I have been thinking about purchasing an audio/video receiver for some time; a recent Best Buy sale influenced me to purchase one. The Harman Kardon AVR 1700 (Amazon affiliate link) receives generally very good reviews. While I am happy with this receiver, there are a couple things I wish I had noticed when examining the description and reviews. So here’s my take on the AVR 1700.

Aesthetics

I am very happy with the appearance of this receiver, especially in comparison to most receivers in this price range on the market today. However, I really would have liked to find a modern receiver with vintage looks, including the lighter metal. Reason being that I have the goal of building a stereo cabinet in that midcentury modern style.

Network Connectivity

Following the trend among most home entertainment devices today, the AVR 1700 is network capable. However, it cannot connect to wi-fi. So, unless you have an ethernet cable right next to your audio/video equipment (as we do not), its network functions including AirPlay, vTuner internet radio, and DLNA-capable devices will not function out of the box. I ended up purchasing a Netgear Universal Wifi Adapter (affiliate link). Why not an AirPort Express? It was twice the cost, I wasn’t completely sure it would serve this purpose, and it would have needed a power outlet, which is in short supply (the Netgear can be powered by the USB port on the AVR 1700).

AirPlay

The AVR 1700 is AirPlay capable, with a caveat. It only receives audio. It will not pass video or pictures through to a connected TV.

Illuminated Volume Knob

As depicted above, the volume knob has a blue ring of light surrounding it. Some people may like this feature, some may not; a number of reviewers state that it makes the device look cheap. I read that the feature can be disabled, but could not find any documentation on how do to so. After fiddling around, I managed to turn the light off, but I am unaware how.

Weight

I am a novice when it comes to audio equipment. A number of online commentators suggest that the AVR 1700 is far too light to be a quality receiver, since it weighs in at less than 13 pounds. I am personally very happy with the sound quality, even though I do not currently have all 5 speakers.

Front Buttons

There are thirteen buttons on the face of the receiver, lined up with the power indicator light. They are not illuminated and their labels are diminutive, which makes it difficult to easily determine what function each carries.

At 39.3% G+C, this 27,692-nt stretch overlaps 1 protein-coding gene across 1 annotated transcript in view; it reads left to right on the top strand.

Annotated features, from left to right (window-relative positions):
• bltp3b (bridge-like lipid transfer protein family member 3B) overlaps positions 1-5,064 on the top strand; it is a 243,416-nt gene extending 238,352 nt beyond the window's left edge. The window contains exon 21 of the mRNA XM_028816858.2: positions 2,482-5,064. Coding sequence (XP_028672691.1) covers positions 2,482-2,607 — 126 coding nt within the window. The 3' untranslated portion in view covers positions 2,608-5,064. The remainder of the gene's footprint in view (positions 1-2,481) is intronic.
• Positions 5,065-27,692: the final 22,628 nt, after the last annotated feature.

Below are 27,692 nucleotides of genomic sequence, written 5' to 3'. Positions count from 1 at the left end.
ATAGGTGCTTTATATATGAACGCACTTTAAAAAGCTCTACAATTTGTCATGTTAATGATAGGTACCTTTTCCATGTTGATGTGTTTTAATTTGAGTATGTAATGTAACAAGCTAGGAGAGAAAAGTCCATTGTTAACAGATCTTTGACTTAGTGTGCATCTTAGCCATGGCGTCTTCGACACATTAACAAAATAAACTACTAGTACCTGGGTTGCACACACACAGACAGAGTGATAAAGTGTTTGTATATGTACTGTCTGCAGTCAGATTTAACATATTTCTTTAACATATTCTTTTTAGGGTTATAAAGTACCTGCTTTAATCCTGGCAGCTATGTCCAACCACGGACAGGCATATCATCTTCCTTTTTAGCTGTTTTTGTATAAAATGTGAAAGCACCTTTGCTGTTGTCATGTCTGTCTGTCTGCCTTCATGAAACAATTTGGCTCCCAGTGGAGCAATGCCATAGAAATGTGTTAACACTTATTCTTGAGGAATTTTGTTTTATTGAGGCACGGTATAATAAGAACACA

Remote

The AVR 1700 is packaged with a button-laden universal remote, which I have not tried to program and which is a bit unwieldy.

On-screen Menu

The receiver can display its menu on your television screen. I find this preferable to being limited to the built-in digital display. However, the presentation of the menus is appalling — the typography appears completely unconsidered and there are no helpful graphical cues. The built-in vTuner radio cannot be searched; it can only be browsed in a folder-based system. 

Source Programming

Maybe this is expected, but I was glad to find that all inputs can be programmed as a certain device. For example, our DVD player is connected to input HDMI 1. I can program HDMI 1 as source Disc, so that when I press Disc on the remote, it switches to our DVD player as the source.

Overall, I am happy with this receiver, but do see room for improvement. It is capable of software upgrades over the network, so maybe Harman Kardon will make some improvements?

On a Windows computer, there’s little question that Microsoft Office is the best productivity suite. I never really cared for Word; Apple’s Pages is much better. However, Excel easily trumps Numbers in capability and ubiquity. Even so, my nerd-self enjoys the challenge of making Numbers work for me. This is the first quick tip for Numbers.

Say you want to re-arrange information in a spreadsheet. If you simply copy and paste the rows or columns, they will overwrite the existing cells. Instead, you have to Copy (Cmd+C) then Insert>Copied Rows or Copied Columns — depending on what you’ve copied. This is not available via shortcut or context menu.

As an aside, trying to setup a keyboard shortcut for Insert Copied Rows in System Preferences did not work for me. Is there a solution for this?